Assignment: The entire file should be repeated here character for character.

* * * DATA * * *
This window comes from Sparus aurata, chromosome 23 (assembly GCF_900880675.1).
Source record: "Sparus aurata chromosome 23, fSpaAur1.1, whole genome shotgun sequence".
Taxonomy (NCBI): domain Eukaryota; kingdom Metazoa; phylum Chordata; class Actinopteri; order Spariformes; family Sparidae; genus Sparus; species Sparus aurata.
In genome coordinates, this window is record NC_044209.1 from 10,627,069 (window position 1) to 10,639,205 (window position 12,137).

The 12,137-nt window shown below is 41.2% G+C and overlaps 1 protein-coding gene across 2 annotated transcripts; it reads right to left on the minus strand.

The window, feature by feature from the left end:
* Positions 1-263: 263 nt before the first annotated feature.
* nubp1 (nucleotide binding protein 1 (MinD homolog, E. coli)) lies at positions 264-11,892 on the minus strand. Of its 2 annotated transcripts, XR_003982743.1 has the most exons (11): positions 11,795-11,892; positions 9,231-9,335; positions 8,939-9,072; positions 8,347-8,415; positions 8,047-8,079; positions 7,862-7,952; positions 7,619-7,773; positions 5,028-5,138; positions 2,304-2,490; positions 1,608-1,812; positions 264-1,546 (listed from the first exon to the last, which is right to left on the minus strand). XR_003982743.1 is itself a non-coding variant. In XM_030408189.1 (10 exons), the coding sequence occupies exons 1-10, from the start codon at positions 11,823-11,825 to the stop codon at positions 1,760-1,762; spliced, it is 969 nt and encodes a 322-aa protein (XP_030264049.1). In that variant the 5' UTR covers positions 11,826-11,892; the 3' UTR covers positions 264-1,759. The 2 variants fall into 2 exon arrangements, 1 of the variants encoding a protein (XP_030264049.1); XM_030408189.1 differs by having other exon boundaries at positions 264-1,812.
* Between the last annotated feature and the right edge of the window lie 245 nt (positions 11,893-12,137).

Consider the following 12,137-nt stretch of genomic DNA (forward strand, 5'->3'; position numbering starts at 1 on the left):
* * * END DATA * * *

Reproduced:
This window comes from Sparus aurata, chromosome 23 (assembly GCF_900880675.1).
Source record: "Sparus aurata chromosome 23, fSpaAur1.1, whole genome shotgun sequence".
Taxonomy (NCBI): domain Eukaryota; kingdom Metazoa; phylum Chordata; class Actinopteri; order Spariformes; family Sparidae; genus Sparus; species Sparus aurata.
In genome coordinates, this window is record NC_044209.1 from 10,627,069 (window position 1) to 10,639,205 (window position 12,137).

The 12,137-nt window shown below is 41.2% G+C and overlaps 1 protein-coding gene across 2 annotated transcripts; it reads right to left on the minus strand.

The window, feature by feature from the left end:
* Positions 1-263: 263 nt before the first annotated feature.
* nubp1 (nucleotide binding protein 1 (MinD homolog, E. coli)) lies at positions 264-11,892 on the minus strand. Of its 2 annotated transcripts, XR_003982743.1 has the most exons (11): positions 11,795-11,892; positions 9,231-9,335; positions 8,939-9,072; positions 8,347-8,415; positions 8,047-8,079; positions 7,862-7,952; positions 7,619-7,773; positions 5,028-5,138; positions 2,304-2,490; positions 1,608-1,812; positions 264-1,546 (listed from the first exon to the last, which is right to left on the minus strand). XR_003982743.1 is itself a non-coding variant. In XM_030408189.1 (10 exons), the coding sequence occupies exons 1-10, from the start codon at positions 11,823-11,825 to the stop codon at positions 1,760-1,762; spliced, it is 969 nt and encodes a 322-aa protein (XP_030264049.1). In that variant the 5' UTR covers positions 11,826-11,892; the 3' UTR covers positions 264-1,759. The 2 variants fall into 2 exon arrangements, 1 of the variants encoding a protein (XP_030264049.1); XM_030408189.1 differs by having other exon boundaries at positions 264-1,812.
* Between the last annotated feature and the right edge of the window lie 245 nt (positions 11,893-12,137).

Consider the following 12,137-nt stretch of genomic DNA (forward strand, 5'->3'; position numbering starts at 1 on the left):